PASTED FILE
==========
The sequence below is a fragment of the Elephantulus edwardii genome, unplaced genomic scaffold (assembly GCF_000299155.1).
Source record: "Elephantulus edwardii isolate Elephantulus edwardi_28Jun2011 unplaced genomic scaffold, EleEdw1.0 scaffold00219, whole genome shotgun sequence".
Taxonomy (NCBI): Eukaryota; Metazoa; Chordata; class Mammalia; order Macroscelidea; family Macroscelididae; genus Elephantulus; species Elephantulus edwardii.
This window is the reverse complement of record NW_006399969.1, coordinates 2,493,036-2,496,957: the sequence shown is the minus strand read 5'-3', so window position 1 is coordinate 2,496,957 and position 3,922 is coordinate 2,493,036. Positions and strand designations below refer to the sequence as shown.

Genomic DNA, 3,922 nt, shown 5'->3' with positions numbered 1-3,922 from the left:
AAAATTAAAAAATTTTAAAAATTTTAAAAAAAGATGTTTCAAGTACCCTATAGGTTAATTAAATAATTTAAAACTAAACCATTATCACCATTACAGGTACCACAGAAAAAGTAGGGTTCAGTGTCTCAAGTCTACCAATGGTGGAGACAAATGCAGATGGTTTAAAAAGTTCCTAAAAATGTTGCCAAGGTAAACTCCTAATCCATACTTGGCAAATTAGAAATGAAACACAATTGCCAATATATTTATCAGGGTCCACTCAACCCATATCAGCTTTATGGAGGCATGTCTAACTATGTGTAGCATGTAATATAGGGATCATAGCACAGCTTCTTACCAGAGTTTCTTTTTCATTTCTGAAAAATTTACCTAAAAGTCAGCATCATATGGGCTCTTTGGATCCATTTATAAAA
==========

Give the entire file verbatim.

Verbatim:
The sequence below is a fragment of the Elephantulus edwardii genome, unplaced genomic scaffold (assembly GCF_000299155.1).
Source record: "Elephantulus edwardii isolate Elephantulus edwardi_28Jun2011 unplaced genomic scaffold, EleEdw1.0 scaffold00219, whole genome shotgun sequence".
Taxonomy (NCBI): Eukaryota; Metazoa; Chordata; class Mammalia; order Macroscelidea; family Macroscelididae; genus Elephantulus; species Elephantulus edwardii.
This window is the reverse complement of record NW_006399969.1, coordinates 2,493,036-2,496,957: the sequence shown is the minus strand read 5'-3', so window position 1 is coordinate 2,496,957 and position 3,922 is coordinate 2,493,036. Positions and strand designations below refer to the sequence as shown.

Genomic DNA, 3,922 nt, shown 5'->3' with positions numbered 1-3,922 from the left:
AAAATTAAAAAATTTTAAAAATTTTAAAAAAAGATGTTTCAAGTACCCTATAGGTTAATTAAATAATTTAAAACTAAACCATTATCACCATTACAGGTACCACAGAAAAAGTAGGGTTCAGTGTCTCAAGTCTACCAATGGTGGAGACAAATGCAGATGGTTTAAAAAGTTCCTAAAAATGTTGCCAAGGTAAACTCCTAATCCATACTTGGCAAATTAGAAATGAAACACAATTGCCAATATATTTATCAGGGTCCACTCAACCCATATCAGCTTTATGGAGGCATGTCTAACTATGTGTAGCATGTAATATAGGGATCATAGCACAGCTTCTTACCAGAGTTTCTTTTTCATTTCTGAAAAATTTACCTAAAAGTCAGCATCATATGGGCTCTTTGGATCCATTTATAAAA